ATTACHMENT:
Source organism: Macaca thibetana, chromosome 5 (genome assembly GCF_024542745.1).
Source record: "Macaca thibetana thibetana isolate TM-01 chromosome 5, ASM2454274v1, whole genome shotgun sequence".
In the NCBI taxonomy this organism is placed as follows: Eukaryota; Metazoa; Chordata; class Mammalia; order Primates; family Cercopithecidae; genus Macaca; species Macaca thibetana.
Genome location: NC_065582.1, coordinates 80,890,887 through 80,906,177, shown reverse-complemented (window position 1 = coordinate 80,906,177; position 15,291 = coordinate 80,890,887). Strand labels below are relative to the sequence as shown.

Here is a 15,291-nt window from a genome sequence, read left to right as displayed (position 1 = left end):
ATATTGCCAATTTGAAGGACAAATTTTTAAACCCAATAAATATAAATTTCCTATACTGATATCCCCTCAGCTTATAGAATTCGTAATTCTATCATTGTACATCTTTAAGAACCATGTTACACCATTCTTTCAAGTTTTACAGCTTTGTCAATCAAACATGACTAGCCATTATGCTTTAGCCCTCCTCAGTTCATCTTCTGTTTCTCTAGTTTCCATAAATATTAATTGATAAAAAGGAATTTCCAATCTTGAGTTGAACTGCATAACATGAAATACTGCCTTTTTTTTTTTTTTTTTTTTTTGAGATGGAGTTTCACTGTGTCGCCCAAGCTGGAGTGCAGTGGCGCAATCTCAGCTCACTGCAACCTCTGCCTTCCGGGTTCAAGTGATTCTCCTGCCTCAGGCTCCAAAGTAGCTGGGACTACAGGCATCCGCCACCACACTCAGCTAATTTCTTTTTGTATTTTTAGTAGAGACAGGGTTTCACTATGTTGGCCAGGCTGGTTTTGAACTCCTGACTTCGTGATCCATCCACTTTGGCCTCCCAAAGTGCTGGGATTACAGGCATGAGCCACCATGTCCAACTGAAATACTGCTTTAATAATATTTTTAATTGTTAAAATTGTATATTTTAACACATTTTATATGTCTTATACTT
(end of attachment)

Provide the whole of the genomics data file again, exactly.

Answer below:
Source organism: Macaca thibetana, chromosome 5 (genome assembly GCF_024542745.1).
Source record: "Macaca thibetana thibetana isolate TM-01 chromosome 5, ASM2454274v1, whole genome shotgun sequence".
In the NCBI taxonomy this organism is placed as follows: Eukaryota; Metazoa; Chordata; class Mammalia; order Primates; family Cercopithecidae; genus Macaca; species Macaca thibetana.
Genome location: NC_065582.1, coordinates 80,890,887 through 80,906,177, shown reverse-complemented (window position 1 = coordinate 80,906,177; position 15,291 = coordinate 80,890,887). Strand labels below are relative to the sequence as shown.

Here is a 15,291-nt window from a genome sequence, read left to right as displayed (position 1 = left end):
ATATTGCCAATTTGAAGGACAAATTTTTAAACCCAATAAATATAAATTTCCTATACTGATATCCCCTCAGCTTATAGAATTCGTAATTCTATCATTGTACATCTTTAAGAACCATGTTACACCATTCTTTCAAGTTTTACAGCTTTGTCAATCAAACATGACTAGCCATTATGCTTTAGCCCTCCTCAGTTCATCTTCTGTTTCTCTAGTTTCCATAAATATTAATTGATAAAAAGGAATTTCCAATCTTGAGTTGAACTGCATAACATGAAATACTGCCTTTTTTTTTTTTTTTTTTTTTTGAGATGGAGTTTCACTGTGTCGCCCAAGCTGGAGTGCAGTGGCGCAATCTCAGCTCACTGCAACCTCTGCCTTCCGGGTTCAAGTGATTCTCCTGCCTCAGGCTCCAAAGTAGCTGGGACTACAGGCATCCGCCACCACACTCAGCTAATTTCTTTTTGTATTTTTAGTAGAGACAGGGTTTCACTATGTTGGCCAGGCTGGTTTTGAACTCCTGACTTCGTGATCCATCCACTTTGGCCTCCCAAAGTGCTGGGATTACAGGCATGAGCCACCATGTCCAACTGAAATACTGCTTTAATAATATTTTTAATTGTTAAAATTGTATATTTTAACACATTTTATATGTCTTATACTT